September 2014: Foraging for Mushrooms
In the first weekend of September, I was invited to forage for mushrooms, on the strict condition that I was not to reveal the location. This was readily accepted.
I enjoy being out in the countryside and despite owning several books describing fungi, I have not had the confidence to gather them myself. So many varieties appear from photographs to be similar to inedible, or poisonous, relations. Fortunately, my three companions are experienced foragers and were keen to offer assistance.
The particular variety sought was Boletus Edulis, commonly known as porcini or, more familiarly, Penny Bun. They are widely distributed in the Northern Hemisphere and grow in deciduous and coniferous forests. I was directed to look beneath oak and birch trees, in particular in areas with some exposure to sun. During several unsuccessful attempts, resulting in misidentification, I was instructed with an accumulation of identifying characteristics. These included: a domed cap (no dimple at the tip), a thick stalk, suede appearance and texture, sponge-like and not gills beneath, no lacy ring on the stalk and no red in the stalk or cap.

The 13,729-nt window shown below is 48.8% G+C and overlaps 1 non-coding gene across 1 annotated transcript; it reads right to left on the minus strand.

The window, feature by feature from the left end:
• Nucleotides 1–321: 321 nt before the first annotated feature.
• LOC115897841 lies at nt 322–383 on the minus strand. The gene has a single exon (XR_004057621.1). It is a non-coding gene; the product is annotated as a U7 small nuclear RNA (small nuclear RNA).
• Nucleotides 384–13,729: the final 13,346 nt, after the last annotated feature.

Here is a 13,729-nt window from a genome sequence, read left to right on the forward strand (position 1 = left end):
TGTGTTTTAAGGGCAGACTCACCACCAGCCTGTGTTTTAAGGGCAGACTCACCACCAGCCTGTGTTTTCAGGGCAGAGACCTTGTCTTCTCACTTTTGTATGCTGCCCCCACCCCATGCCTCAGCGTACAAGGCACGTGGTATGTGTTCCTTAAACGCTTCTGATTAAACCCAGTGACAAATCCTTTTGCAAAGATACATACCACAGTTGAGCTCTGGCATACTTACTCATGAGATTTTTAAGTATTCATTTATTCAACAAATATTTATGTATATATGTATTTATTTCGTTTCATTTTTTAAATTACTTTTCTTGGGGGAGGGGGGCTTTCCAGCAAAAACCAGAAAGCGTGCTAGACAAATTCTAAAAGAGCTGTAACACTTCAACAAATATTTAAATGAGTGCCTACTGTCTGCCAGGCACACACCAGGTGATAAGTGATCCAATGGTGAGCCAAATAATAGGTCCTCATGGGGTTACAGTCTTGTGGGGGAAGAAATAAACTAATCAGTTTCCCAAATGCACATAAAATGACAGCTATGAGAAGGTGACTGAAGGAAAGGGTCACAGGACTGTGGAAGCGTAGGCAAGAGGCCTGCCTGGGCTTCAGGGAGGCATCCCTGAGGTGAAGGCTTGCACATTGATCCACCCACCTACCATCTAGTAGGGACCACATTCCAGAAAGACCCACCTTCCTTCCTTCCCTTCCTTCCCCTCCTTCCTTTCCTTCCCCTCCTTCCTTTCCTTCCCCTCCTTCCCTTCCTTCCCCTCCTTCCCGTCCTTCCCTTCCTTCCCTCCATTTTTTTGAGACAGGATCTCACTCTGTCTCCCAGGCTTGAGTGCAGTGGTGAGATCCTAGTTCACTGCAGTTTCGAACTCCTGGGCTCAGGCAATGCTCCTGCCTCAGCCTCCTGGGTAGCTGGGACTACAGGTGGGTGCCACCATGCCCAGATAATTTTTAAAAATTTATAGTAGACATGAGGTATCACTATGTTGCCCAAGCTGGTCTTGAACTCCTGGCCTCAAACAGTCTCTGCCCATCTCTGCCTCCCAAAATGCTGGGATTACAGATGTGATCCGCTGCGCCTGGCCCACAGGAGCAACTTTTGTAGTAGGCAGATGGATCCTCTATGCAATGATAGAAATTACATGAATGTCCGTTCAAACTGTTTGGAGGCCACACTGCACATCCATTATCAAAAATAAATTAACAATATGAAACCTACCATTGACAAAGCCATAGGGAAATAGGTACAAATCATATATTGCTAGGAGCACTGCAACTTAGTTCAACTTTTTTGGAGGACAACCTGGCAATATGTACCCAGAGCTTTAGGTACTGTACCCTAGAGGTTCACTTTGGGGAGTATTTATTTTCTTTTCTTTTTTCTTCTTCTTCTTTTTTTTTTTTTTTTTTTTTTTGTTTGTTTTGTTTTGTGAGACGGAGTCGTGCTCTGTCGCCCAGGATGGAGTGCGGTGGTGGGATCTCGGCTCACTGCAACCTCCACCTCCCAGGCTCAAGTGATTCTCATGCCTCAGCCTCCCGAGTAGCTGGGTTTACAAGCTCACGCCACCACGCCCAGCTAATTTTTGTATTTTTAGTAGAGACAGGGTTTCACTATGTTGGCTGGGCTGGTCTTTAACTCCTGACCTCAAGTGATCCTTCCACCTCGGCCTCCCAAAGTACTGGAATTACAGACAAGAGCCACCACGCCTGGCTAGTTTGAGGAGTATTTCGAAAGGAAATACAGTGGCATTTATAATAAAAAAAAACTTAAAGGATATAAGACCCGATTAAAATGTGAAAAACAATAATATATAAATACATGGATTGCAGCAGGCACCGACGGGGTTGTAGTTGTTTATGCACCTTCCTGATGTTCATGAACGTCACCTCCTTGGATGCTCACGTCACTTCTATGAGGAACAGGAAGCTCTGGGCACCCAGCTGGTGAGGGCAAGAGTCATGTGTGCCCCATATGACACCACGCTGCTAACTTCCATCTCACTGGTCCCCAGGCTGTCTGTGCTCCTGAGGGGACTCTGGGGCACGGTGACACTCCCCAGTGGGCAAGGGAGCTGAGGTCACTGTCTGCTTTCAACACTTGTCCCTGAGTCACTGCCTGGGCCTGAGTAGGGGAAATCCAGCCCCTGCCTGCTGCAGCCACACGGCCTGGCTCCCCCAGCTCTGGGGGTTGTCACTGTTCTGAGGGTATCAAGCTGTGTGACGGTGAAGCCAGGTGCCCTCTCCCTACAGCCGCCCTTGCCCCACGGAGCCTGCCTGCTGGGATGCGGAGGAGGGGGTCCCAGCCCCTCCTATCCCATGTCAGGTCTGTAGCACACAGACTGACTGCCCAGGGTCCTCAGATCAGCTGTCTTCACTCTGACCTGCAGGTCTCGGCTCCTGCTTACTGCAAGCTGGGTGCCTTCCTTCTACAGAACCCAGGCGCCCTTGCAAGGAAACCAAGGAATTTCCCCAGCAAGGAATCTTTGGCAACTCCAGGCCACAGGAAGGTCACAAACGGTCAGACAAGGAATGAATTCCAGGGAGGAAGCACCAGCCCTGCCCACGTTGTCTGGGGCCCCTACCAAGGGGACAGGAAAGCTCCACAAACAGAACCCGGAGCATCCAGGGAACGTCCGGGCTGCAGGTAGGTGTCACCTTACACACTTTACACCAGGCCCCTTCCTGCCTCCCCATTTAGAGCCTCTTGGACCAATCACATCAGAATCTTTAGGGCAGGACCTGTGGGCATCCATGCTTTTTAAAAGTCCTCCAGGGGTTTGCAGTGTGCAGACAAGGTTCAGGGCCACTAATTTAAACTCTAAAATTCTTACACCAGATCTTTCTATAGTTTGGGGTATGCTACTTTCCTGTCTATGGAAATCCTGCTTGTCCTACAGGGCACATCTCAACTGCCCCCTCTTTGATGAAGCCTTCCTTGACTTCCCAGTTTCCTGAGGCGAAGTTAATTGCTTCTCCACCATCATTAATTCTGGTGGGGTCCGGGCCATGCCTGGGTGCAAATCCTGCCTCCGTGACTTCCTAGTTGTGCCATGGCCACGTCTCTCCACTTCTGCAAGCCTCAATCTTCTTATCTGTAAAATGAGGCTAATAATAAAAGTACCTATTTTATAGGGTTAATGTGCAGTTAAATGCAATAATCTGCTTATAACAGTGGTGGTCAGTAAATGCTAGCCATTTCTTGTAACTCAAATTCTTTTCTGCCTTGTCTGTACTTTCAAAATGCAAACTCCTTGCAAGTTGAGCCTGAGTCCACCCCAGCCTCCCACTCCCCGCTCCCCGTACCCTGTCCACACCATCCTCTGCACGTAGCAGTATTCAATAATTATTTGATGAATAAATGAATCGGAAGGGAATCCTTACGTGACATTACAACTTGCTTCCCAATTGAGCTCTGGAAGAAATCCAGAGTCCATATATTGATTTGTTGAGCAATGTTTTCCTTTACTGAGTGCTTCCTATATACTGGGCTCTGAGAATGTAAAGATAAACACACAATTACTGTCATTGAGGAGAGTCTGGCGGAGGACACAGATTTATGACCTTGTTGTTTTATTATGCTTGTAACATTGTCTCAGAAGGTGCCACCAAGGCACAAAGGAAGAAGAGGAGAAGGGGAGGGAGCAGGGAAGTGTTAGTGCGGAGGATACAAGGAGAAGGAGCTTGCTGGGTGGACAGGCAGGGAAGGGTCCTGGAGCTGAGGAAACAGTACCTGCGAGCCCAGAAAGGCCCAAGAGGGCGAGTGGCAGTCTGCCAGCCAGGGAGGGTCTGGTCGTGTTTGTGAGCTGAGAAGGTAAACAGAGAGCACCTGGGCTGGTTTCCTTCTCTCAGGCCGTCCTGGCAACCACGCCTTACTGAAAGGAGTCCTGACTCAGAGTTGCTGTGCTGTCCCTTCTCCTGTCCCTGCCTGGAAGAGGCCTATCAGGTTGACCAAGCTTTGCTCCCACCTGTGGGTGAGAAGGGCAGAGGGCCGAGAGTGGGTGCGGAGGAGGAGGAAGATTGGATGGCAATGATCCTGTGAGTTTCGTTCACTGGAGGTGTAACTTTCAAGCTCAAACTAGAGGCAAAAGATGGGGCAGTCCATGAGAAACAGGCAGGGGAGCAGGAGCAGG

This proved most helpful, allowing speedy rejection of unsuitable species. Soon found my first specimen.
I was assured that the evidence of other creatures having begun to eat it first was unimportant. I was to brush off and then forget any insects or slugs. This is quite normal, as is some, but not too much, discolouration of the spongey material on the underside of the cap. It is this that provides the darker colour seen in the dried product.
Here are some close ups of the historic mushroom.
After a couple of hours we had gathered an impressive collection. All that remained was to take them home, and clean them with a dry cloth.
The final task was to slice them, arrange on a tray and dry them slowly over a warm heat source.
Well, not quite the final task. They have a rich, concentrated, earthy smell, which will, no doubt, transfer to whatever dish they grace.